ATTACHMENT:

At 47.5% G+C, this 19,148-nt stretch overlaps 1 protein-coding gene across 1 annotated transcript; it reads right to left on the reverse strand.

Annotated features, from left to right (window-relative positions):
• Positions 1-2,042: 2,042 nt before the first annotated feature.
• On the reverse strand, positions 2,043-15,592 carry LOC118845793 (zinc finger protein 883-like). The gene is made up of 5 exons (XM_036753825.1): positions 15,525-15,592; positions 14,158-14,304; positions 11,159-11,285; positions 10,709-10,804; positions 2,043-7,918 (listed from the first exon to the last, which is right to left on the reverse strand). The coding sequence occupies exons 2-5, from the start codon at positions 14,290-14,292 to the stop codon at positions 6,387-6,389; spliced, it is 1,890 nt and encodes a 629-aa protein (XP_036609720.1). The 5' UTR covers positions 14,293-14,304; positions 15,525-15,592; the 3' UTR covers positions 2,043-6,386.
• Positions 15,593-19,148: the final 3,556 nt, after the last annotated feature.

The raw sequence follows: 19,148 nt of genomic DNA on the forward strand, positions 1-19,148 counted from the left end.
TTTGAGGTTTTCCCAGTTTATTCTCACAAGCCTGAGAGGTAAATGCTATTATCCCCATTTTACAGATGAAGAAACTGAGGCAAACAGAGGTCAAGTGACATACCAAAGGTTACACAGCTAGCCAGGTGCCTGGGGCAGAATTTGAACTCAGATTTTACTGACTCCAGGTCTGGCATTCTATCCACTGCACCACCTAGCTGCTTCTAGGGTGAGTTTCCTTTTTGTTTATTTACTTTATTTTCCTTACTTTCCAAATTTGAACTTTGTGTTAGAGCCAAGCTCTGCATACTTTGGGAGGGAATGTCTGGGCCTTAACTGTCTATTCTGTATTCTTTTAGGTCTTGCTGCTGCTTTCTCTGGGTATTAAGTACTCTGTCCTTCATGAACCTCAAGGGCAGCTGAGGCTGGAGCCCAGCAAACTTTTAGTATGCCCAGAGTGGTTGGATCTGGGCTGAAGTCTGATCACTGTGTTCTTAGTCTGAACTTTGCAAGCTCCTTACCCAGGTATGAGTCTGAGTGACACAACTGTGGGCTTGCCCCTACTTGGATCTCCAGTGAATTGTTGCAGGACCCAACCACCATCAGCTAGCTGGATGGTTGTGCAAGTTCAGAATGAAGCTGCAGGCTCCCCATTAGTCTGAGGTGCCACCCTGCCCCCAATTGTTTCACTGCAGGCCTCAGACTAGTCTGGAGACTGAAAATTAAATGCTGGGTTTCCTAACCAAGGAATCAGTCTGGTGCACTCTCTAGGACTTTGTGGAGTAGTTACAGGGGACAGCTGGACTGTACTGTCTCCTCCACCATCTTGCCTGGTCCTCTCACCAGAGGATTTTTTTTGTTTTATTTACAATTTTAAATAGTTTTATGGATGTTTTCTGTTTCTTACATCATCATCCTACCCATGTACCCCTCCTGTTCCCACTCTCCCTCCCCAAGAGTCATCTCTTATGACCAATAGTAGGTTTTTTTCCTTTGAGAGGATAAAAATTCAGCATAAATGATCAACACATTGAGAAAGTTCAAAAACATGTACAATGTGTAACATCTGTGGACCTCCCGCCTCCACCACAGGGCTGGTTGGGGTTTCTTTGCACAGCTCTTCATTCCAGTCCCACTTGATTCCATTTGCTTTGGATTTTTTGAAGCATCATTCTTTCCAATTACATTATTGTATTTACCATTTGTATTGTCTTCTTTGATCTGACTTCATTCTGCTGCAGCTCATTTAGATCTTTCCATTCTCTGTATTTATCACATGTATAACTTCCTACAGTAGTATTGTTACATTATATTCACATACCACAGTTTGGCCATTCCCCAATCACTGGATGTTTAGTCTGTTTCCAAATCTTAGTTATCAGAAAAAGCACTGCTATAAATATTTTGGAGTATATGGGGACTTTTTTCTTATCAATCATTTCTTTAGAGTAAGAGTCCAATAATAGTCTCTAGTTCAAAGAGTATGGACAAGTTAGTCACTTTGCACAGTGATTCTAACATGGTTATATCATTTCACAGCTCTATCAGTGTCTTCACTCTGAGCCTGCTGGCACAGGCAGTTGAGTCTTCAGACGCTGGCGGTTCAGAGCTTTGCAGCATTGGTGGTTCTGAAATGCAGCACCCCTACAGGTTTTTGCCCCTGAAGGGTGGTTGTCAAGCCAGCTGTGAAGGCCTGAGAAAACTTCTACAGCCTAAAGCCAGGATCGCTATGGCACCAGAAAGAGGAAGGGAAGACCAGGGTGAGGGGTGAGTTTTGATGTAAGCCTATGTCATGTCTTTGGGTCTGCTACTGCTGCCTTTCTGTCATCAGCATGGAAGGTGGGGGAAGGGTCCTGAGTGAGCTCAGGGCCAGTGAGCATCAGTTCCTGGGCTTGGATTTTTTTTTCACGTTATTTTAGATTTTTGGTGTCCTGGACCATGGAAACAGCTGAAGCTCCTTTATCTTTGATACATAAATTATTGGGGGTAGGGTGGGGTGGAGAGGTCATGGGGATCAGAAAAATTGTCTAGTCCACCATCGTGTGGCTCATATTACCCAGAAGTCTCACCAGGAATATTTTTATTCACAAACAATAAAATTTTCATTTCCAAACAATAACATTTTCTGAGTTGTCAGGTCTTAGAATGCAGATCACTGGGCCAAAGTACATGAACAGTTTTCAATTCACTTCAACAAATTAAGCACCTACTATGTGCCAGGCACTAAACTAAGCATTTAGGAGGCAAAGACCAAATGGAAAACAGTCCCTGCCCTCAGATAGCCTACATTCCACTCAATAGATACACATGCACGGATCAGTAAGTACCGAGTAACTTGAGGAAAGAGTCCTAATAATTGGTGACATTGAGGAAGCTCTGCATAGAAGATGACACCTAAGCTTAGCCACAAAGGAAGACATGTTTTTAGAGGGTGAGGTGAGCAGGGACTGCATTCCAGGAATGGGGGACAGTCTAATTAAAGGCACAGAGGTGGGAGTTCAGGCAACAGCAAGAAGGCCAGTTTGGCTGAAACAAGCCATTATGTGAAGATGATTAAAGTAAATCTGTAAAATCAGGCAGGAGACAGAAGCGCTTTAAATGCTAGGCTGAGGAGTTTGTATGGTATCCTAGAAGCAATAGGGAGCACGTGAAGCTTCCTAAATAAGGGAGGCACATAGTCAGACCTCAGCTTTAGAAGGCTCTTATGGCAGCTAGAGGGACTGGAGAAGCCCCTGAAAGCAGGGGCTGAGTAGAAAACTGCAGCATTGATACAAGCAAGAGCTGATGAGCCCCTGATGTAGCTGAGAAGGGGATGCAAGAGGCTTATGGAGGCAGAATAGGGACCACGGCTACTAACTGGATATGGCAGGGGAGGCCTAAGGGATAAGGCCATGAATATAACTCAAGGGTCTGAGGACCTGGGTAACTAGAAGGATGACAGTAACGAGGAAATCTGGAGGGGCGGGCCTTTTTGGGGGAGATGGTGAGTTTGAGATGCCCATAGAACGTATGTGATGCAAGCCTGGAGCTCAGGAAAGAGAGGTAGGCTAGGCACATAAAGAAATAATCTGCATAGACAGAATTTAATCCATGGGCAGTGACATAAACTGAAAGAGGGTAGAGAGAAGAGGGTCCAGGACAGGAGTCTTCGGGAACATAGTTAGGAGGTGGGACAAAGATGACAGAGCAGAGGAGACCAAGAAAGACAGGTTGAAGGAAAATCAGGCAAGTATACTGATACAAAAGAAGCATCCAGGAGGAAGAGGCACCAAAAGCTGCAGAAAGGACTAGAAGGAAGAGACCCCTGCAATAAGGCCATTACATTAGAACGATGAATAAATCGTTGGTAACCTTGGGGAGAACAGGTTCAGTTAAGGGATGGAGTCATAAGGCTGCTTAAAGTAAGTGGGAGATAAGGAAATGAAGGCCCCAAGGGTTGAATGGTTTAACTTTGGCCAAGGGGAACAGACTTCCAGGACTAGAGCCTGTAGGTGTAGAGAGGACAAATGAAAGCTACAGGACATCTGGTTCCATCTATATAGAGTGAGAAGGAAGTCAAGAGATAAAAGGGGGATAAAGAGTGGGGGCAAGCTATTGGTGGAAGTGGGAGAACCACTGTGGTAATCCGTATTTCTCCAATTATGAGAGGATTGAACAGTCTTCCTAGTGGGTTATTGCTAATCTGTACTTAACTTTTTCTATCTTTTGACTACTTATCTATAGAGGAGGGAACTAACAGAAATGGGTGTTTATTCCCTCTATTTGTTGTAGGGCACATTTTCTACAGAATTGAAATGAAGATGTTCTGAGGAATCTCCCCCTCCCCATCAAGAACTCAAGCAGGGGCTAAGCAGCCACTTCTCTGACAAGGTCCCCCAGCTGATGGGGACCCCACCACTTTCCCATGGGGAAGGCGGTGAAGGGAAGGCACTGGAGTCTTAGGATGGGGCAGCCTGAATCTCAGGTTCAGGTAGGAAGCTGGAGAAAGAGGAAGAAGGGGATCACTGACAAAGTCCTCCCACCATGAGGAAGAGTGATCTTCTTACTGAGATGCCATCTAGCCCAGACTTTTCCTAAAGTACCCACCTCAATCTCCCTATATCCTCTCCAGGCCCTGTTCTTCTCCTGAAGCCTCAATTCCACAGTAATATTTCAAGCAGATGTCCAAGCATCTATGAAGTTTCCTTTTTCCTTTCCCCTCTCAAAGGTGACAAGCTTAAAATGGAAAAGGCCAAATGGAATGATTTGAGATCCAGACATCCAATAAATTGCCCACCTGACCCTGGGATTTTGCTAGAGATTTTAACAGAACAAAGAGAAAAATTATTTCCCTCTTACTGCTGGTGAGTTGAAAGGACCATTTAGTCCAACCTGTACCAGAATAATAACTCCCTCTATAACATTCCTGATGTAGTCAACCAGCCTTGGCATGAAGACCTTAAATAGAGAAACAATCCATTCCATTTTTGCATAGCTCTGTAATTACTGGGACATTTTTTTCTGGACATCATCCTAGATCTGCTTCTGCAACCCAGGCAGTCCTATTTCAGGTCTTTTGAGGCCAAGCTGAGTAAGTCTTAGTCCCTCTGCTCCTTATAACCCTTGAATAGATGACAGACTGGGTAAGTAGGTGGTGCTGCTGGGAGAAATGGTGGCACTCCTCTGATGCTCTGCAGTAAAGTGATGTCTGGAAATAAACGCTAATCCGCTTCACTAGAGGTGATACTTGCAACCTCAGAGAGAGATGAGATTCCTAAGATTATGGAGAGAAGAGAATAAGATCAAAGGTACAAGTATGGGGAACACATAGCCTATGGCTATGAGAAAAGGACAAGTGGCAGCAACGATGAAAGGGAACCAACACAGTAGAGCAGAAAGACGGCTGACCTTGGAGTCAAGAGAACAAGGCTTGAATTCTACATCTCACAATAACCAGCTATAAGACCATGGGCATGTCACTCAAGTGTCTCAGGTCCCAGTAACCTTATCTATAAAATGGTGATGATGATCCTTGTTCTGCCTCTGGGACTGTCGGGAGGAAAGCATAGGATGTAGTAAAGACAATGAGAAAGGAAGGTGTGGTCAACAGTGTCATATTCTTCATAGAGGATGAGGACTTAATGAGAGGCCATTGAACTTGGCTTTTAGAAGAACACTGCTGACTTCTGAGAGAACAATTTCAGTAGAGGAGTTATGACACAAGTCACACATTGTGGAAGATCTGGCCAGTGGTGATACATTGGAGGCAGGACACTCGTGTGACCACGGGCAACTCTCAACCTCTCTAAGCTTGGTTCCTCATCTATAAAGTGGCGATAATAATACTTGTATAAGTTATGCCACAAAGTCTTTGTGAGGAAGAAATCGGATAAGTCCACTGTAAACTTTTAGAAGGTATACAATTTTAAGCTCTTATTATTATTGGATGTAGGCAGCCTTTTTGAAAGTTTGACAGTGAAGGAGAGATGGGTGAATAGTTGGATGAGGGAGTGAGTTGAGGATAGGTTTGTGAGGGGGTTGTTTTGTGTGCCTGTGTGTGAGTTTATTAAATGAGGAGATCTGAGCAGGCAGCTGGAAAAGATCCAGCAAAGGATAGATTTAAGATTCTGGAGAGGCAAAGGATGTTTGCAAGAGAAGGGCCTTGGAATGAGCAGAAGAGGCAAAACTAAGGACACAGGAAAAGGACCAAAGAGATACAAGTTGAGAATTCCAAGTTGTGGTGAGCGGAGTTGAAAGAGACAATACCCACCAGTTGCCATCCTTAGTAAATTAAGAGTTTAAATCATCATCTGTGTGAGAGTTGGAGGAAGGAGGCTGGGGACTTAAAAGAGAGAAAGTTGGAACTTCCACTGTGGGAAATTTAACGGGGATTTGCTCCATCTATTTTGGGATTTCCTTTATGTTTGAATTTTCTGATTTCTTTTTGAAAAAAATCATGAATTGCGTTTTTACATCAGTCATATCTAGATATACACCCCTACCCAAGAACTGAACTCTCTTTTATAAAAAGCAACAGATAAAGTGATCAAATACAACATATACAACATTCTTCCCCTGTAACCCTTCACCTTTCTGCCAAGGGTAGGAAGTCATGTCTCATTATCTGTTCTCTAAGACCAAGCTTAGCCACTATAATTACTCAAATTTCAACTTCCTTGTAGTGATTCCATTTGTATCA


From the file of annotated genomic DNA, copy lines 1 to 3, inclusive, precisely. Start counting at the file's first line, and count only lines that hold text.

At 47.5% G+C, this 19,148-nt stretch overlaps 1 protein-coding gene across 1 annotated transcript; it reads right to left on the reverse strand.

Annotated features, from left to right (window-relative positions):
• Positions 1-2,042: 2,042 nt before the first annotated feature.